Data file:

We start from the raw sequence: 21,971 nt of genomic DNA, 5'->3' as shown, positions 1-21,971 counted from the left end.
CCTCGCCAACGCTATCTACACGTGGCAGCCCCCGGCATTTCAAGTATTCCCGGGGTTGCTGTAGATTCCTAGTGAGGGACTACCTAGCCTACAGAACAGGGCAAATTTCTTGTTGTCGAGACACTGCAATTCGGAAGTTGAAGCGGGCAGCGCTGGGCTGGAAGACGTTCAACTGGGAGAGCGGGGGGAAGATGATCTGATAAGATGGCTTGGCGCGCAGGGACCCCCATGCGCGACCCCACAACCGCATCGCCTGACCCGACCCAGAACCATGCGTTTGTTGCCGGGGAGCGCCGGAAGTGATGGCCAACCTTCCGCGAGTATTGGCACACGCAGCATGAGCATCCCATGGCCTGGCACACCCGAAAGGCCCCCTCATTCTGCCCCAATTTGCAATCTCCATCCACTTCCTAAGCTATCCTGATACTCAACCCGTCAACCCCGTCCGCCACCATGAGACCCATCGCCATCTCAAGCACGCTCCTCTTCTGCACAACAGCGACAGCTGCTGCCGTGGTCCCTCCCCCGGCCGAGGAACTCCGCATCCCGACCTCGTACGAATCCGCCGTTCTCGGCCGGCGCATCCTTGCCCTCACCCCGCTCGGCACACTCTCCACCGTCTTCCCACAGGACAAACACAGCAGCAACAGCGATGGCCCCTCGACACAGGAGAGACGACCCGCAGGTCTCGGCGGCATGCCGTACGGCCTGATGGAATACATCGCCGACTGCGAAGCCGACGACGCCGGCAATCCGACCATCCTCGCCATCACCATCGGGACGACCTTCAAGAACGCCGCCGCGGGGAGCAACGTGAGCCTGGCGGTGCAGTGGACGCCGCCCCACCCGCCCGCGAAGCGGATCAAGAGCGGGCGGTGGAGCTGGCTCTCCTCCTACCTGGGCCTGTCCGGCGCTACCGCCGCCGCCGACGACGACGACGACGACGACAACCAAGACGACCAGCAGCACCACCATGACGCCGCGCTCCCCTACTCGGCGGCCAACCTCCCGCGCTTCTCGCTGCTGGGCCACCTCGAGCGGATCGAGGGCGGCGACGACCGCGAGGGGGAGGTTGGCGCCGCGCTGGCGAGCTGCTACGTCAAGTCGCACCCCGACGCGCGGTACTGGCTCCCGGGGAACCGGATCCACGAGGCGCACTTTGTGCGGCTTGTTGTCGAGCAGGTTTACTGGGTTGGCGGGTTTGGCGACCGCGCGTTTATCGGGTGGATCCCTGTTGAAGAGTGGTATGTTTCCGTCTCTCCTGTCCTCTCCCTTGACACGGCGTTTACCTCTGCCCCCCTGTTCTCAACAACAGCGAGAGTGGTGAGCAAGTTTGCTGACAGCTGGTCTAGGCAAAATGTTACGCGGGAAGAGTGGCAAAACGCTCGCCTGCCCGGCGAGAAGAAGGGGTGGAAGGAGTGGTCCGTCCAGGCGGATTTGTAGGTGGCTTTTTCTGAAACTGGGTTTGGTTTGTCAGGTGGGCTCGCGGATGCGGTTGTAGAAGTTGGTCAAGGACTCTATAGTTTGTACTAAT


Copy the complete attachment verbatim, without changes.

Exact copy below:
We start from the raw sequence: 21,971 nt of genomic DNA, 5'->3' as shown, positions 1-21,971 counted from the left end.
CCTCGCCAACGCTATCTACACGTGGCAGCCCCCGGCATTTCAAGTATTCCCGGGGTTGCTGTAGATTCCTAGTGAGGGACTACCTAGCCTACAGAACAGGGCAAATTTCTTGTTGTCGAGACACTGCAATTCGGAAGTTGAAGCGGGCAGCGCTGGGCTGGAAGACGTTCAACTGGGAGAGCGGGGGGAAGATGATCTGATAAGATGGCTTGGCGCGCAGGGACCCCCATGCGCGACCCCACAACCGCATCGCCTGACCCGACCCAGAACCATGCGTTTGTTGCCGGGGAGCGCCGGAAGTGATGGCCAACCTTCCGCGAGTATTGGCACACGCAGCATGAGCATCCCATGGCCTGGCACACCCGAAAGGCCCCCTCATTCTGCCCCAATTTGCAATCTCCATCCACTTCCTAAGCTATCCTGATACTCAACCCGTCAACCCCGTCCGCCACCATGAGACCCATCGCCATCTCAAGCACGCTCCTCTTCTGCACAACAGCGACAGCTGCTGCCGTGGTCCCTCCCCCGGCCGAGGAACTCCGCATCCCGACCTCGTACGAATCCGCCGTTCTCGGCCGGCGCATCCTTGCCCTCACCCCGCTCGGCACACTCTCCACCGTCTTCCCACAGGACAAACACAGCAGCAACAGCGATGGCCCCTCGACACAGGAGAGACGACCCGCAGGTCTCGGCGGCATGCCGTACGGCCTGATGGAATACATCGCCGACTGCGAAGCCGACGACGCCGGCAATCCGACCATCCTCGCCATCACCATCGGGACGACCTTCAAGAACGCCGCCGCGGGGAGCAACGTGAGCCTGGCGGTGCAGTGGACGCCGCCCCACCCGCCCGCGAAGCGGATCAAGAGCGGGCGGTGGAGCTGGCTCTCCTCCTACCTGGGCCTGTCCGGCGCTACCGCCGCCGCCGACGACGACGACGACGACGACAACCAAGACGACCAGCAGCACCACCATGACGCCGCGCTCCCCTACTCGGCGGCCAACCTCCCGCGCTTCTCGCTGCTGGGCCACCTCGAGCGGATCGAGGGCGGCGACGACCGCGAGGGGGAGGTTGGCGCCGCGCTGGCGAGCTGCTACGTCAAGTCGCACCCCGACGCGCGGTACTGGCTCCCGGGGAACCGGATCCACGAGGCGCACTTTGTGCGGCTTGTTGTCGAGCAGGTTTACTGGGTTGGCGGGTTTGGCGACCGCGCGTTTATCGGGTGGATCCCTGTTGAAGAGTGGTATGTTTCCGTCTCTCCTGTCCTCTCCCTTGACACGGCGTTTACCTCTGCCCCCCTGTTCTCAACAACAGCGAGAGTGGTGAGCAAGTTTGCTGACAGCTGGTCTAGGCAAAATGTTACGCGGGAAGAGTGGCAAAACGCTCGCCTGCCCGGCGAGAAGAAGGGGTGGAAGGAGTGGTCCGTCCAGGCGGATTTGTAGGTGGCTTTTTCTGAAACTGGGTTTGGTTTGTCAGGTGGGCTCGCGGATGCGGTTGTAGAAGTTGGTCAAGGACTCTATAGTTTGTACTAAT